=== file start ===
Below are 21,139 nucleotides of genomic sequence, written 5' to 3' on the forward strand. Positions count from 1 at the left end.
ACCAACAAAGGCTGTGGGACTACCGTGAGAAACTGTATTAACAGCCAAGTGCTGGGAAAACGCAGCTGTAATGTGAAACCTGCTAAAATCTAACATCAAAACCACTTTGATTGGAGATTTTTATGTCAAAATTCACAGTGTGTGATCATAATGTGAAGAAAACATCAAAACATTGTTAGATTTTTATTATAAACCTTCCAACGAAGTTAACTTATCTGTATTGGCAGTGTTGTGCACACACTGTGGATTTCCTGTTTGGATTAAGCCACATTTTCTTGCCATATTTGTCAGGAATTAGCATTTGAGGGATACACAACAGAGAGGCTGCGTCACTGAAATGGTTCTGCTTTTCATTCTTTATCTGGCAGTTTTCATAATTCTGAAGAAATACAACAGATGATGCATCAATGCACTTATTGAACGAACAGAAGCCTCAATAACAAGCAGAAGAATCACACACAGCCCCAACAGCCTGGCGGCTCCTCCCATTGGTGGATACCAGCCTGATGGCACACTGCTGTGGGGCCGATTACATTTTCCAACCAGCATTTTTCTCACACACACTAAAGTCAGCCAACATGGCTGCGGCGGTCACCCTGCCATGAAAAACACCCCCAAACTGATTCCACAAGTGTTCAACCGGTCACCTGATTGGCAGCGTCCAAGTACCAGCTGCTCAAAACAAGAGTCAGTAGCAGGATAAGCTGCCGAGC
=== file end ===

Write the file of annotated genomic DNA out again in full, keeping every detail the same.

Below are 21,139 nucleotides of genomic sequence, written 5' to 3' on the forward strand. Positions count from 1 at the left end.
ACCAACAAAGGCTGTGGGACTACCGTGAGAAACTGTATTAACAGCCAAGTGCTGGGAAAACGCAGCTGTAATGTGAAACCTGCTAAAATCTAACATCAAAACCACTTTGATTGGAGATTTTTATGTCAAAATTCACAGTGTGTGATCATAATGTGAAGAAAACATCAAAACATTGTTAGATTTTTATTATAAACCTTCCAACGAAGTTAACTTATCTGTATTGGCAGTGTTGTGCACACACTGTGGATTTCCTGTTTGGATTAAGCCACATTTTCTTGCCATATTTGTCAGGAATTAGCATTTGAGGGATACACAACAGAGAGGCTGCGTCACTGAAATGGTTCTGCTTTTCATTCTTTATCTGGCAGTTTTCATAATTCTGAAGAAATACAACAGATGATGCATCAATGCACTTATTGAACGAACAGAAGCCTCAATAACAAGCAGAAGAATCACACACAGCCCCAACAGCCTGGCGGCTCCTCCCATTGGTGGATACCAGCCTGATGGCACACTGCTGTGGGGCCGATTACATTTTCCAACCAGCATTTTTCTCACACACACTAAAGTCAGCCAACATGGCTGCGGCGGTCACCCTGCCATGAAAAACACCCCCAAACTGATTCCACAAGTGTTCAACCGGTCACCTGATTGGCAGCGTCCAAGTACCAGCTGCTCAAAACAAGAGTCAGTAGCAGGATAAGCTGCCGAGC